The text of “Drive” would include numerous images of a physical escape route experienced while trying to outrun a memory: a cloud of dust, “Chevy wild horses,” a ghost town, flashing blue lights and a “needle hittin’ 90.”
Ashton and Wood clashed particularly over the hook’s setup line, in which she contemplates what might happen if “this heart forgets to break.” They decided to keep it in place and readdress it in the second writing session. Wood ultimately agreed on their return that it was the right line.
“That’s the last line before the hook,” he says. “That’s generally the line that you spend the most time debating with any co-writer.”
Clark mapped out the demo, fitting it with indie-sounding guitars, then handing it off to producer Luke Laird (Kacey Musgraves, Sam Hunt). He cut the first master version of “Drive” on Feb. 26, 2021, at Nashville’s Sound Emporium, employing drummer Jerry Roe to insert some humanity into its tenacious percussion track alongside the rock guitar tones.
“It almost has like this disco feel,” says Laird, “but how do you do that and keep it not sounding just like an electronic drum track but bring the live thing? We were just, the whole time, trying to marry the two parts.”
Ashton was surprised when the label bypassed “Drive,” picking “Boys in Pickup Trucks” as her first radio-targeted single in 2021. But as she launched her radio promotion tour, programmers’ ears typically perked up when she played “Drive” acoustically. Their feedback validated her belief in it, and she had Clark take another crack at producing it. He called on guitarist Derek Wells to downplay the indie feel and imprint a hint of western sound with slide guitar parts. And Ashton, having grown more familiar with it, rerecorded her lead vocal, emphasizing different words and finding the most ideal places to breathe in those persistent choruses. She broke each chorus into smaller sections to accomplish that.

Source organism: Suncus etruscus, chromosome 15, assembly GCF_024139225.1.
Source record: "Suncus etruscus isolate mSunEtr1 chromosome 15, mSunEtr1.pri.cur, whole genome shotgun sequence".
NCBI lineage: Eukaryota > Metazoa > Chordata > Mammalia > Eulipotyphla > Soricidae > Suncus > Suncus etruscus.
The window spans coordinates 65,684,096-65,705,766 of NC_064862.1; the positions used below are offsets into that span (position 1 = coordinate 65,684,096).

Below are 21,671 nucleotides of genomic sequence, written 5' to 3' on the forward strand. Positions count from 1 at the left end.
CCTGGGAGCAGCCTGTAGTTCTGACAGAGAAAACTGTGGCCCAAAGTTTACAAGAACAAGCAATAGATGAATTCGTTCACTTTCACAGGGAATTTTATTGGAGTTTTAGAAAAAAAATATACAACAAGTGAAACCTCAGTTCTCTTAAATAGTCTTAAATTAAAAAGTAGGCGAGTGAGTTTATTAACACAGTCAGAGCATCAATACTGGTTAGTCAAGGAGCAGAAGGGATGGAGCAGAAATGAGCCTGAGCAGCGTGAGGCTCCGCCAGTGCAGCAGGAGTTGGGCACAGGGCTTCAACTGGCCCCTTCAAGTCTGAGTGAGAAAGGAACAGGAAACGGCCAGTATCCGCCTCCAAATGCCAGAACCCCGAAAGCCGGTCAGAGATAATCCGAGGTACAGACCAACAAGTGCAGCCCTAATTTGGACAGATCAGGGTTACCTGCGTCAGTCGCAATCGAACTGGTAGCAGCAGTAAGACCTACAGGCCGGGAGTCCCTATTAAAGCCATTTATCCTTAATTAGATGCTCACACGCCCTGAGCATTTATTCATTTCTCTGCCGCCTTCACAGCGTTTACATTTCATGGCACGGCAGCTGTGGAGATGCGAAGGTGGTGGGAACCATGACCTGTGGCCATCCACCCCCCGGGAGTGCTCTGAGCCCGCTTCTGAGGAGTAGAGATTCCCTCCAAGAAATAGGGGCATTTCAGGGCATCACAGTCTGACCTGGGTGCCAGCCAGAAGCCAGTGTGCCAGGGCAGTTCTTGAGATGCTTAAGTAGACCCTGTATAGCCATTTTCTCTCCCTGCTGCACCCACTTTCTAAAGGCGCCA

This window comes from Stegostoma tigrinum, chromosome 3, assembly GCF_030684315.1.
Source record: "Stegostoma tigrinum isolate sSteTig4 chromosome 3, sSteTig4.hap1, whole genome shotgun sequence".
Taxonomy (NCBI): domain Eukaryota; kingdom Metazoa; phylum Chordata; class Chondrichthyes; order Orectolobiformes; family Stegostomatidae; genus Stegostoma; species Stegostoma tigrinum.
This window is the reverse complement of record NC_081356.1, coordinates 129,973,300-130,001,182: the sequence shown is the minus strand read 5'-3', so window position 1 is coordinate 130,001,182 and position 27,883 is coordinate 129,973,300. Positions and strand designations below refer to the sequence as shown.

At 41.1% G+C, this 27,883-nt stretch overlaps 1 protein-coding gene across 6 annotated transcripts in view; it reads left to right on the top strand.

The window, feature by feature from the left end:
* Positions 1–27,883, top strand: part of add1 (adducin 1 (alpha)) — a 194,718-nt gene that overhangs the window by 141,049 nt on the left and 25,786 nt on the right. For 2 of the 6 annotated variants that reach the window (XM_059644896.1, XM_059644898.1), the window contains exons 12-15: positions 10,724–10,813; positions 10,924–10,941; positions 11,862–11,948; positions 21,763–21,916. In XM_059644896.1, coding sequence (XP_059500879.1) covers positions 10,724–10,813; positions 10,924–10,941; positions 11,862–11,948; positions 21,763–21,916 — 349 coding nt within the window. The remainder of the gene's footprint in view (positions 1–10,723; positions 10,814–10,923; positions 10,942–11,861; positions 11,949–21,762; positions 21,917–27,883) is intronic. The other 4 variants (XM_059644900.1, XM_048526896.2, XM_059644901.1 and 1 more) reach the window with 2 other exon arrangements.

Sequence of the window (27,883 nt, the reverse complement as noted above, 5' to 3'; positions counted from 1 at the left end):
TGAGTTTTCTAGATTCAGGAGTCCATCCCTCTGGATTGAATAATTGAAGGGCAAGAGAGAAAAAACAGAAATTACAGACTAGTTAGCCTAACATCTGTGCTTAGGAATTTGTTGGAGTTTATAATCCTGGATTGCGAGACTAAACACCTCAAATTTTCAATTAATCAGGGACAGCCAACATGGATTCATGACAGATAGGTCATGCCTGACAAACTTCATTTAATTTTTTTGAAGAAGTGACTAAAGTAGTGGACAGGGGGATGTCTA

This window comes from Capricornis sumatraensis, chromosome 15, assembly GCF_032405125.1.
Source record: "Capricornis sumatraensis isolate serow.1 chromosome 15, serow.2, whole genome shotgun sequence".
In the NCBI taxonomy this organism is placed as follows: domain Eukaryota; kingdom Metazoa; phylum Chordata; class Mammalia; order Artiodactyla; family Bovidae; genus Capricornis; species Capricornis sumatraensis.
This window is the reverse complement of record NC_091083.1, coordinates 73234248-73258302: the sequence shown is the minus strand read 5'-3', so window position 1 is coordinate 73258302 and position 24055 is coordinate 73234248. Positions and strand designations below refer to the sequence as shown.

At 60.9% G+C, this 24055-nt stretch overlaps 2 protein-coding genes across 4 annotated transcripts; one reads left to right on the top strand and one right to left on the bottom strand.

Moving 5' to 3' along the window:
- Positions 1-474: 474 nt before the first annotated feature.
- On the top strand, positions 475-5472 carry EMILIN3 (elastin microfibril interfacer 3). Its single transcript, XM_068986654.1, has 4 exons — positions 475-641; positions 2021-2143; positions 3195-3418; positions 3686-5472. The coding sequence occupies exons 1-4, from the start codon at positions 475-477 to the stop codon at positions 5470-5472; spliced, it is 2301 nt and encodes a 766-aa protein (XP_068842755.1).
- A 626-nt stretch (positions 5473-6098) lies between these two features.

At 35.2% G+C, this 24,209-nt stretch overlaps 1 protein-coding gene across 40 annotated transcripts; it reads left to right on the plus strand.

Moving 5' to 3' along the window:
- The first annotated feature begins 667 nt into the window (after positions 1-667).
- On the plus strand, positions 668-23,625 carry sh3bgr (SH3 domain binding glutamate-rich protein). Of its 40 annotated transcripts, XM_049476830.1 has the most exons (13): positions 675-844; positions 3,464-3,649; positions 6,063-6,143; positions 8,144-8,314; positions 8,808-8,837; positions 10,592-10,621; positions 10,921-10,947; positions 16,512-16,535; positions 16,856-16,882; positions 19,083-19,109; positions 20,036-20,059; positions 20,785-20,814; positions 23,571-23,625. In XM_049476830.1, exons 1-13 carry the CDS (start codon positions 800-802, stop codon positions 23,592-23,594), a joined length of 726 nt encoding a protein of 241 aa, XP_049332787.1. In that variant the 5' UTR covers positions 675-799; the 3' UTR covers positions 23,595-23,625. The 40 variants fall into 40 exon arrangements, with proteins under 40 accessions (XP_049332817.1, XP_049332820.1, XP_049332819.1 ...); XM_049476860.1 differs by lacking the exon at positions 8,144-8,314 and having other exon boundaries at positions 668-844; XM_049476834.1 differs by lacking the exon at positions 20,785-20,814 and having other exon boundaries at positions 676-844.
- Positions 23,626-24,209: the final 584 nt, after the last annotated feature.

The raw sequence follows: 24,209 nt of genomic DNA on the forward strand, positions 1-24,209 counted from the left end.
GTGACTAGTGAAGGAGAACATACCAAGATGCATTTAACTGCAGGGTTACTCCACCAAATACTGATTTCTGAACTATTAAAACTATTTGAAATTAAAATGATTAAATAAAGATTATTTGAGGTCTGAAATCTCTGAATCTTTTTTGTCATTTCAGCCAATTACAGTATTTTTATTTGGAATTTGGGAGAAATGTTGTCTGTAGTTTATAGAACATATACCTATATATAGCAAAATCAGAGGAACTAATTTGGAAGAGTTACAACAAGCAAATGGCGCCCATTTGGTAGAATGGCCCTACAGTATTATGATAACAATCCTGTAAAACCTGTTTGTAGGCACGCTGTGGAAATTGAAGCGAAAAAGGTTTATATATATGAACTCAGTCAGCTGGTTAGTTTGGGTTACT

“She definitely leveled it up,” Clark says. “There’s just a different energy to it because it’s a lot of words. It’s a lot of fast singing, and you’re looking for moments in those vocals where you can put some juice into all the words. I think it definitely got better.”
The label “freaked out,” she says, over the most recent version and released it to country radio via PlayMPE on Feb. 23. Its caffeine-level energy, coupled with its inherent bite, gives “Drive” a lot of potential. “It’s got kind of that minory thing, but then it’s uptempo,” says Laird. “It’s kind of like when songs have a sad lyric, but it’s fun music. I like that juxtaposition. This song… it’s not sad, but it has that minor-y thing against the super-uptempo, which I think is just always a cool combo.”
Ashton believes “Drive You out of My Mind,” which she performed for Country Radio Seminar during a March 14 label showcase at Nashville’s Ryman Auditorium, will connect her with the audience more authentically than any of her previous releases.
“It’s not a new me,” she notes. “It’s the me that was under a bunch of shit that I had to dig up. It’s the me [from] where I started a long time ago, before I let trends or opinions [interfere]. And so that makes me really excited because that also makes it feel timeless.”